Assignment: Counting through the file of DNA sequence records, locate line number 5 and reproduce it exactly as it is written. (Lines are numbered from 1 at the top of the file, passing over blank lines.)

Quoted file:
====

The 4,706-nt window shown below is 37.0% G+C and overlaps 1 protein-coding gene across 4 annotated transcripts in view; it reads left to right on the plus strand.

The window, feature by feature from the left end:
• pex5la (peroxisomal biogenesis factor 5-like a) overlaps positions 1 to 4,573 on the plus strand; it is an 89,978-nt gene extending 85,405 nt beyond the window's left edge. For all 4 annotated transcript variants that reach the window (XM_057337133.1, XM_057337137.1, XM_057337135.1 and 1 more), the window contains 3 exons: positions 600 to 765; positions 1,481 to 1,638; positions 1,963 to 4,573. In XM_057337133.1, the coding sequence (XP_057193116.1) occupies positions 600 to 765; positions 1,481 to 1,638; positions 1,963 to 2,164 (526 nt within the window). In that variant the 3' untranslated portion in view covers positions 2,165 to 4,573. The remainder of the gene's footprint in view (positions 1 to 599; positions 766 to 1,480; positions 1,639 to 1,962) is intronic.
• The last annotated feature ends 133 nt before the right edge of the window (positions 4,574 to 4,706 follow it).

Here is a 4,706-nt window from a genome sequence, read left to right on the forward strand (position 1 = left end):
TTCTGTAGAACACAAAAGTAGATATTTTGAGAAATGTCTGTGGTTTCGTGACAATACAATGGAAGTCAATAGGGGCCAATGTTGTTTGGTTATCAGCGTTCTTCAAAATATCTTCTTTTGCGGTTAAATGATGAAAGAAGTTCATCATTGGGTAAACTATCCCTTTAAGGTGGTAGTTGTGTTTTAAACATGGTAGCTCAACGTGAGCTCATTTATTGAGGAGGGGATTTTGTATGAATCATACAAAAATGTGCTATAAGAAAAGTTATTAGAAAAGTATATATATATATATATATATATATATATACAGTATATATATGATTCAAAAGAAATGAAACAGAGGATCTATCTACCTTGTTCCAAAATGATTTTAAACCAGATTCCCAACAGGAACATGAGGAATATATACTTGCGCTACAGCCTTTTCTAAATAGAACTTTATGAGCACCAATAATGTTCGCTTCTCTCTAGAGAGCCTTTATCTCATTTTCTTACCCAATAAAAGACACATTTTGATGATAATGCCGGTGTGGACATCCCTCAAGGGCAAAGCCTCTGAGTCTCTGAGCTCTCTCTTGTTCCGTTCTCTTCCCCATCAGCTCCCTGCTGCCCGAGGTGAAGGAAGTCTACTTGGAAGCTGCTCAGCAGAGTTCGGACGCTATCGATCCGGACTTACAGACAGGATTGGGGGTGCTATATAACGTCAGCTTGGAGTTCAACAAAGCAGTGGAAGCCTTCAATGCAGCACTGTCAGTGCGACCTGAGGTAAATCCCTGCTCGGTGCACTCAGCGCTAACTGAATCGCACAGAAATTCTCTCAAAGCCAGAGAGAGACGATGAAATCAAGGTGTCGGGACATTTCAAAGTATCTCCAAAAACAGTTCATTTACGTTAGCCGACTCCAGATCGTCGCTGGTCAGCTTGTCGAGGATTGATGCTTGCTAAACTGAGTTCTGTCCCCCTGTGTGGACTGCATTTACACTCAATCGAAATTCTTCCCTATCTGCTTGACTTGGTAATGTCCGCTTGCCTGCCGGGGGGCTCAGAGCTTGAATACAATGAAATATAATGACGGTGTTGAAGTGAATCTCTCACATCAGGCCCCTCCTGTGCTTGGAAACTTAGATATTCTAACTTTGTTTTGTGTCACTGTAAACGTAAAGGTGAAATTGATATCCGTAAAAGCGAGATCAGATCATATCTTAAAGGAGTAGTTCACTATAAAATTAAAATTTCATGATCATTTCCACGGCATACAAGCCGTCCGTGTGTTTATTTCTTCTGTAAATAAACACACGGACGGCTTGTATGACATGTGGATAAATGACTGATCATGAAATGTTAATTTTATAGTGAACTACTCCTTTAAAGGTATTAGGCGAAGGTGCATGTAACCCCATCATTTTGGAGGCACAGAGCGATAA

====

Here is a 4,706-nt window from a genome sequence, read left to right on the forward strand (position 1 = left end):